LATAM Airlines group filed for bankruptcy protection in the US on Tuesday so that the company can organize the payment of its debts without affecting the operation of the flights. To passengers, the airline justified the action by “allow companies like LATAM to operate their business as usual while they reorganize. LATAM will continue flying, paying its employees, meeting benefit obligations, and paying critical suppliers, as well as respecting LATAM Pass miles and flight reservations as we work through the Chapter 11 reorganization process.”
LATAM currently had debts of $7.6 billion of which $460 million are loans from the Brazilian subsidiary. However, LATAM Brasil is not part of the bankruptcy protection process, the group revealed. “Our entities incorporated in Brazil, Argentina, and Paraguay are not, due to the nature of their debt structure and current financial status,” explained the group.
The company said it secured an investment of $ 900 million from its partners, including the Cueto and Amaro families and also Qatar Airways. Delta Air Lines, which had bought 20% of the shares last year, was not included at first. LATAM is also laying off about 1,800 of its 40,000 employees already as part of the cost containment measures.
COVID-19 pandemic spreads in Latin America
LATAM is the second Latin American airline to file for bankruptcy protection in the US, after Avianca. But, unlike the Colombian company, the group based in Chile has better financial health, with profits in recent years.
In the statement sent to its customers, LATAM made a point of mentioning that the major US airlines have already gone through the same process and “emerged successfully”.
“We are looking ahead to a post-COVID future and are focused on transforming our group to adapt to a new and evolving way of flying, with the health and safety of our passengers and employees being paramount,” said LATAM CEO Roberto Alvo.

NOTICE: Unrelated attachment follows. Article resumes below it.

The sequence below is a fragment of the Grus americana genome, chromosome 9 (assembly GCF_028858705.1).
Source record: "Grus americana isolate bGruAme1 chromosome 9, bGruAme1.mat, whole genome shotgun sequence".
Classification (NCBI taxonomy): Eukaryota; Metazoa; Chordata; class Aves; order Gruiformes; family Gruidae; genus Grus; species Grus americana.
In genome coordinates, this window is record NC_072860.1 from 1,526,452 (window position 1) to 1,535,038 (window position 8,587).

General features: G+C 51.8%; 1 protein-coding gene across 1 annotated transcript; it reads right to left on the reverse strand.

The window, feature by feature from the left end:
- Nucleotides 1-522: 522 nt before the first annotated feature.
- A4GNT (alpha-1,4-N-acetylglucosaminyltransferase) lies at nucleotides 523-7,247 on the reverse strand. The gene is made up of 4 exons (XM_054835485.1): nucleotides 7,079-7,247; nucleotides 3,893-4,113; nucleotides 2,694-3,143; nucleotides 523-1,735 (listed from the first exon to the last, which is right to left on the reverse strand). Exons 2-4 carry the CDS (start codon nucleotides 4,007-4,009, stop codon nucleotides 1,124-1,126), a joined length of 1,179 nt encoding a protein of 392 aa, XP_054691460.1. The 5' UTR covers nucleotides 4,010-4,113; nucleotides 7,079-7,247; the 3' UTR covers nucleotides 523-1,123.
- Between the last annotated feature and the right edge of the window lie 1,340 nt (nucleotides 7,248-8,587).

Despite the optimism, the task will not be easy. Latin America has become the epicenter of the COVID-19 pandemic, with thousands of cases of the disease appearing every day in countries like Brazil, Chile and Peru. This means that resuming flights in this region may take longer and further damage revenues.
In Brazil, LATAM has been more restrained in plans to expand its network. The company announced last week that it will start operating in June with 9% of its pre-crisis capacity, against just 5% in May. The goal is to reach 18% in July with an increase to 13 international destinations. Next month, the company plans to operate flights to 74 domestic routes, but without detailing which destinations will be resumed.
Like Azul and Gol, LATAM is also seeking a loan from the Brazilian government. In the group, more than two thirds of revenues from international flights come precisely from LATAM Brasil and are the most affected in the pandemic.
At the same time, LATAM is faced with another problem, the return of four Airbus A350-900 jets that were leased to Qatar. The new generation aircraft returned to Brazil last week and have an uncertain destination, according to the company. “The operational plan for these planes is not yet defined and will depend on how the pandemic evolves,” said the company in a note sent to Airway.